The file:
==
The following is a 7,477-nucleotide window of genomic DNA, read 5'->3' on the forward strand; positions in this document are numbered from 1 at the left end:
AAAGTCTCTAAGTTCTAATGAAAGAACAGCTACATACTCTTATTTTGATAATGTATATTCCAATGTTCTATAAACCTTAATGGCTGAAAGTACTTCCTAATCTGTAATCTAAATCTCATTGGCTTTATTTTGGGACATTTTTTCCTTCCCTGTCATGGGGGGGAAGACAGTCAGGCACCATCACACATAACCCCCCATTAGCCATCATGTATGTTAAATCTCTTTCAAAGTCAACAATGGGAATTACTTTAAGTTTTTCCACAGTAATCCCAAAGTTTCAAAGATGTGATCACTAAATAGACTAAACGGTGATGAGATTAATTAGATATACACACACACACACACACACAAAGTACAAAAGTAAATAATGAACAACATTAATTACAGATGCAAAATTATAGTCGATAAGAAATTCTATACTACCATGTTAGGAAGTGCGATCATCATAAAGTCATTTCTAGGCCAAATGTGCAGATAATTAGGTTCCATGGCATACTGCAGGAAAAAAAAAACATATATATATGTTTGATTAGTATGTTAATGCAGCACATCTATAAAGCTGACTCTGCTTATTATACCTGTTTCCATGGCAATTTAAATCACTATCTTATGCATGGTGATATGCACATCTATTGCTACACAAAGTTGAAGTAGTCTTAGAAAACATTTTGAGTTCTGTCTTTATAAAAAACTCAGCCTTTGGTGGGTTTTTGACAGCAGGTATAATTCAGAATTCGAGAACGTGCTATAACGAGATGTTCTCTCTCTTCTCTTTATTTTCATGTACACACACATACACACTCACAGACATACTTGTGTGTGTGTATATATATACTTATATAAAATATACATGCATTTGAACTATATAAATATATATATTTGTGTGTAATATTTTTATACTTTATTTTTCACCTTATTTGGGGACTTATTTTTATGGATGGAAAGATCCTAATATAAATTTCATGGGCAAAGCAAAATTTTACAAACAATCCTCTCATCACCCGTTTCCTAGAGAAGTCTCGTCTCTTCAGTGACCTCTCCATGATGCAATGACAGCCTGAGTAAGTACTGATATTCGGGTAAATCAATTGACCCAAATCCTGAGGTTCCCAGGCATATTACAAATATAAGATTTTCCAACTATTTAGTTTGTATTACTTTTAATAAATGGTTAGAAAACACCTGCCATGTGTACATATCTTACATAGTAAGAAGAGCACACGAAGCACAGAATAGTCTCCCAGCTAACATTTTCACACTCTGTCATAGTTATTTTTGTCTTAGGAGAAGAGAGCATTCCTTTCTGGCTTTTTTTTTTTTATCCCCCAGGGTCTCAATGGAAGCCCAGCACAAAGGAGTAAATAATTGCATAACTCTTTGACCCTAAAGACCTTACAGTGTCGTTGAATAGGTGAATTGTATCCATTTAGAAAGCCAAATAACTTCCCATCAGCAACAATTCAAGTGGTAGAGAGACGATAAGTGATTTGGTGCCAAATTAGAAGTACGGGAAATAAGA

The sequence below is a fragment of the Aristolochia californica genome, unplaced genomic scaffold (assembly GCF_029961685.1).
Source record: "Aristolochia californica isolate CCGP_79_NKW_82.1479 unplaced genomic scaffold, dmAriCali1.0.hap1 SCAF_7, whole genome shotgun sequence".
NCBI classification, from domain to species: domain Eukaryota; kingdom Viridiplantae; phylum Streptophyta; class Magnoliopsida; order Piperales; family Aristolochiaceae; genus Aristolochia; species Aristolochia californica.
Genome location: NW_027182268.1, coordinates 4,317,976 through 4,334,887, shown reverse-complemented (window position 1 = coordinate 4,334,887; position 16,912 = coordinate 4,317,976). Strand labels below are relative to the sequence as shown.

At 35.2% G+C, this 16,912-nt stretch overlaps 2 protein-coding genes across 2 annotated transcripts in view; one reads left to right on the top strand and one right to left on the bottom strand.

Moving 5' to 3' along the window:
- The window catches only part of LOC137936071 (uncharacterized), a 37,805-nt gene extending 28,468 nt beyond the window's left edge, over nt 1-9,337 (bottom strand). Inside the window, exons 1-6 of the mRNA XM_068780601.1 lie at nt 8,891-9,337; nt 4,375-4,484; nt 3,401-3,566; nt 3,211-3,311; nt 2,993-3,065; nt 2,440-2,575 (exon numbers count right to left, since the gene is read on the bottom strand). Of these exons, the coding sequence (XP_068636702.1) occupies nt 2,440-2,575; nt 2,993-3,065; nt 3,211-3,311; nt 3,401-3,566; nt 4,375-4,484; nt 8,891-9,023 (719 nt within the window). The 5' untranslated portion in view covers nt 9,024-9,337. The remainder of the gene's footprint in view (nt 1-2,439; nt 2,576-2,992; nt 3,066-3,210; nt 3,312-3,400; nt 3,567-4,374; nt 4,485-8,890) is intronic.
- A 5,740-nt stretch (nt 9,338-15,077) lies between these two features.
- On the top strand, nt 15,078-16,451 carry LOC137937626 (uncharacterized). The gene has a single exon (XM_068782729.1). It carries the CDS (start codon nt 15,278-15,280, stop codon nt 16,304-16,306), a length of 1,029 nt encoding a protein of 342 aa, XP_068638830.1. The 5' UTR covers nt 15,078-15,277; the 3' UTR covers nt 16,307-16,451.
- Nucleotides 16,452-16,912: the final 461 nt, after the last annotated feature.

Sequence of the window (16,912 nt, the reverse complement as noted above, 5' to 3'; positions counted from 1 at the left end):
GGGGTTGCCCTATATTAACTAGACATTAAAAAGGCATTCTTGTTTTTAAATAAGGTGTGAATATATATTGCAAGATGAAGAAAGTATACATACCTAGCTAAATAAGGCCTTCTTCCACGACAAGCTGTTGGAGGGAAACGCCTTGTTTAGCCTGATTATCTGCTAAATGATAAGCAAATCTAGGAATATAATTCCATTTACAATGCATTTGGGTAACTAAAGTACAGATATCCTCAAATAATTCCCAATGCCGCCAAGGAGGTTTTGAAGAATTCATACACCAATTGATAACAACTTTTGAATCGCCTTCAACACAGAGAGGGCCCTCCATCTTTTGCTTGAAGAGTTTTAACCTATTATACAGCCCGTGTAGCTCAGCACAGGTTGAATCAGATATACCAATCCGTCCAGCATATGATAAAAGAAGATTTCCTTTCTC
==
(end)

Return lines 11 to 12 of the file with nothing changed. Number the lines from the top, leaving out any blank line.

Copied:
- On the top strand, nt 15,078-16,451 carry LOC137937626 (uncharacterized). The gene has a single exon (XM_068782729.1). It carries the CDS (start codon nt 15,278-15,280, stop codon nt 16,304-16,306), a length of 1,029 nt encoding a protein of 342 aa, XP_068638830.1. The 5' UTR covers nt 15,078-15,277; the 3' UTR covers nt 16,307-16,451.
- Nucleotides 16,452-16,912: the final 461 nt, after the last annotated feature.